Last year, as he was sitting in his car in the Raley's shopping center parking lot, Galt City Manager Jason Behrmann was approached by someone who knocked on his window and asked for money.
Behrmann is not alone.
Michelle Weaver said groups of panhandlers show up in the same parking lot between 11 a.m. and noon daily. She has worked at Kidz Come First Daycare since it opened in December 2008, and she says she has seen an increase in aggressive panhandlers in the last 18 months, possibly because of the economy.
Weaver is concerned that the business's patrons are being solicited while carrying young children or bending over to fasten a baby in a car-seat.
"Some of our staff were paying them to go away so they would stop bothering our parents," Weaver said.
Although the Galt City Council last year passed an ordinance against panhandling and abusive solicitation, Councilman Mike Singleton said it is not enough and wants to see the law beefed up. A revision is expected to be placed before the city council later this month.
Singleton, Councilman Randy Shelton and Police Chief William Bowen recently met with the city's public safety committee to discuss how to get the word out that aggressive panhandling in Galt is not OK. Most of the input from committee members was similar to complaints Singleton has heard from citizens — that it is a nuisance and a safety issue, he said.
Singleton also held an informal discussion with business owners last month.
"It not only puts our citizens at risk for their safety, but also affects the store and our city from receiving revenue from the possible sales they might have received from those customers, who are now going elsewhere because they were accosted by a panhandler before they entered the store," Singleton said in an email.
During the holidays, he too was approached by aggressive panhandlers. Singleton said citizens have contacted both him and the police department about the same issue. They say panhandling is occurring at both the city's major shopping centers, one anchored by Save-Mart on C Street and the other by Raley's on Twin Cities Road.
Mayor Barbara Payne also said she's received complaints from youths who addressed the issue in letters sent to her as part of an "If I was mayor for a day" program.
The ordinance approved in February 2011 by the city council focused on solicitation at the Galt Market after abusive solicitation there had become common, according to Behrmann.
The three-page document addresses solicitation of money near business entrances and ATMs, among other problems. The first violation comes with a $100 fine, although Behrmann said he's not aware if any citations have been issued.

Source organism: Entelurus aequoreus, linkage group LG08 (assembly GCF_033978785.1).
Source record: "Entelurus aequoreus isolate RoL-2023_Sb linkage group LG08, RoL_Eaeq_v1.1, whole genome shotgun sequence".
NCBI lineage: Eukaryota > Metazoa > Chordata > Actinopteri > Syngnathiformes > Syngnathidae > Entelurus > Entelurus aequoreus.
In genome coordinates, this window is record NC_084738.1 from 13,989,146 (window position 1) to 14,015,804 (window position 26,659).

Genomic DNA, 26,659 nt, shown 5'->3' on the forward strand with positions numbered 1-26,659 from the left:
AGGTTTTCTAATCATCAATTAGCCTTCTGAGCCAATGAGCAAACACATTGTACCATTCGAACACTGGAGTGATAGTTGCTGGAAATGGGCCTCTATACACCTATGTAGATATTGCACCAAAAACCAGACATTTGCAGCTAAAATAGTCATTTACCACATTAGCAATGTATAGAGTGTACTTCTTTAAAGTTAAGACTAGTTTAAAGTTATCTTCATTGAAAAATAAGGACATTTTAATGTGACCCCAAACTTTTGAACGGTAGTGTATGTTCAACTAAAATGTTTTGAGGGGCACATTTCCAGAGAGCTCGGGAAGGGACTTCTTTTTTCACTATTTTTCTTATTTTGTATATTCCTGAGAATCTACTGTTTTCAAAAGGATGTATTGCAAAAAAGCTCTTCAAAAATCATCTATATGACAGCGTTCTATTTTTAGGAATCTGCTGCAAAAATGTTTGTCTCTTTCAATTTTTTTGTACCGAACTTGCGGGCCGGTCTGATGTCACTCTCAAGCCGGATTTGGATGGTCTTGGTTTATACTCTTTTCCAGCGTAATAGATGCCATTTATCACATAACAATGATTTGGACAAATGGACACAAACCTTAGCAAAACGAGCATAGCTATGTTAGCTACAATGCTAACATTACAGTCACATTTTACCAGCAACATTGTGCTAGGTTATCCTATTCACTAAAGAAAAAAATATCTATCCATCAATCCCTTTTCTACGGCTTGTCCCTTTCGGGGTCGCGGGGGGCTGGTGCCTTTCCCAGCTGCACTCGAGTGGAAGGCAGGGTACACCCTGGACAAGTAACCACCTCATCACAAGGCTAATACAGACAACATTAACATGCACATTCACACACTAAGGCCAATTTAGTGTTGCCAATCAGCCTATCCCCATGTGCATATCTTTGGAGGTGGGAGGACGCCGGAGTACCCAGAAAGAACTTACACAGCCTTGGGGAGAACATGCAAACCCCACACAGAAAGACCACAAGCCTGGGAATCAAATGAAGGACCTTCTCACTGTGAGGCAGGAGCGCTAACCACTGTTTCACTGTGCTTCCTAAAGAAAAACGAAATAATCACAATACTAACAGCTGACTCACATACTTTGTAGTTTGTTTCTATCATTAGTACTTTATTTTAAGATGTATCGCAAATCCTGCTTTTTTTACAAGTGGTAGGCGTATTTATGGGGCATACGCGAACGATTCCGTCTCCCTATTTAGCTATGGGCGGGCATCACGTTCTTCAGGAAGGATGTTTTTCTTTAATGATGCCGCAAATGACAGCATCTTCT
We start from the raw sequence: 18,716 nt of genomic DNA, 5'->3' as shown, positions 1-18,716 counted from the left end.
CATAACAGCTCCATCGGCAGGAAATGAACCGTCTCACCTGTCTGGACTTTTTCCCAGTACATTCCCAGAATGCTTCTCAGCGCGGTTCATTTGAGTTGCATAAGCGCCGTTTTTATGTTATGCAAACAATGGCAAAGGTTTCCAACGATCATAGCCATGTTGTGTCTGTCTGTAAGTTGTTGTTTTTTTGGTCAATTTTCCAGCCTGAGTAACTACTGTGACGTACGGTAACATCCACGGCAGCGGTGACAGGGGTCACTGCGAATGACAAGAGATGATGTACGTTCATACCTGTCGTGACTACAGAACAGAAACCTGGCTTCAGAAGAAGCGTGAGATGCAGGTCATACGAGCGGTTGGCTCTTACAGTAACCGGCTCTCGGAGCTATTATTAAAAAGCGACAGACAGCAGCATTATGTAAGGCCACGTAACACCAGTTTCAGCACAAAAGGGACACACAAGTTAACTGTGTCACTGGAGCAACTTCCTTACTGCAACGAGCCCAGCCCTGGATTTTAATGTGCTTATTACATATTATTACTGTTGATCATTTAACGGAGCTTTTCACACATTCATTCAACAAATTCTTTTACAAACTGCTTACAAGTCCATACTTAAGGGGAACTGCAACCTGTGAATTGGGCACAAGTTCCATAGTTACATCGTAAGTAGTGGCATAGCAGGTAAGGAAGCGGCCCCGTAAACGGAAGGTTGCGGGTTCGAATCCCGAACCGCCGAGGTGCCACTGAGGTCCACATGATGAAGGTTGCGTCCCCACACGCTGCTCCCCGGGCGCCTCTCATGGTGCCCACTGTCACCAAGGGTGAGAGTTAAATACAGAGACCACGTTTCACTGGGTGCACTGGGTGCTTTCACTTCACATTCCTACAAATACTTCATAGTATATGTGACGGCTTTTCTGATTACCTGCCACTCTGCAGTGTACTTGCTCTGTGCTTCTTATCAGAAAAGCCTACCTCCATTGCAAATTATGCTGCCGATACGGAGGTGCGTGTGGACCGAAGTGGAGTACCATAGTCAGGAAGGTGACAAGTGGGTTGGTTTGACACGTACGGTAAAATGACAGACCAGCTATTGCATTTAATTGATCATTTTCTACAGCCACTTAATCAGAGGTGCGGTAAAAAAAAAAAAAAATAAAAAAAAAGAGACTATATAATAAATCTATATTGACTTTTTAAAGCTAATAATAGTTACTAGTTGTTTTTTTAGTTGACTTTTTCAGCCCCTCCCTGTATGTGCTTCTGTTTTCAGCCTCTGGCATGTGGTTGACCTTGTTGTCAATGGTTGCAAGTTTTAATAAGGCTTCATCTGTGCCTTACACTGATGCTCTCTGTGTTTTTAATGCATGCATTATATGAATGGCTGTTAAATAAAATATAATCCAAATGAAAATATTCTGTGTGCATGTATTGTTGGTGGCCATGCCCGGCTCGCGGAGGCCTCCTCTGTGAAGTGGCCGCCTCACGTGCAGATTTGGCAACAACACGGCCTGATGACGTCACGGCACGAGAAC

The city council would like to see an ordinance addendum. It could include an addendum to forbid panhandling or solicitation if a sign has been posted by a business owner on private property, or if someone like Weaver at Kidz Come First asked the offender to move along.
Weaver said the issue has grown in the last year and a half, and many of the panhandlers are repeat offenders she suspects hail from nearby adult group homes.
"If it catches a parent off guard if they've got a children in their hands or they're bending over, that's not fair," she said of panhandling. "It's a problem everywhere, but I think parents are more vulnerable. They're scared because they don't know if these people have criminal backgrounds."
One mother was recently called vulgar names while holding her 5-year-old because she wouldn't give a panhandler money, according to Weaver.
She's concerned it will affect business, as some prospective customers touring the daycare facility have asked outright how employees deal with the issue.
"I don't want that to be something that stops us from growing our business. Our parents are our customers," Weaver said.
Lodi's aggressive solicitation ordinance addresses violations after a person has been asked to leave, but only in food establishments.
Although any form of aggressive solicitation is punishable by misdemeanor, city spokesman Jeff Hood said the city issues only a few citations a year.
"I'm sure there are other incidents that aren't reported," he said.
Singleton said Galt's ordinance not only applies to panhandlers, but also to aggressive solicitors such as those collecting signatures outside local grocery stores.
"You should not be intimidated to the point you have to gain entrance into a store," he said. "The city has taken notice of this problem and as a council, we want to make sure our citizens stay safe.
"So we feel that if we address this issue now we can keep it from getting out of control and before someone is injured."
Contact reporter Jennifer Bonnett at email@example.com.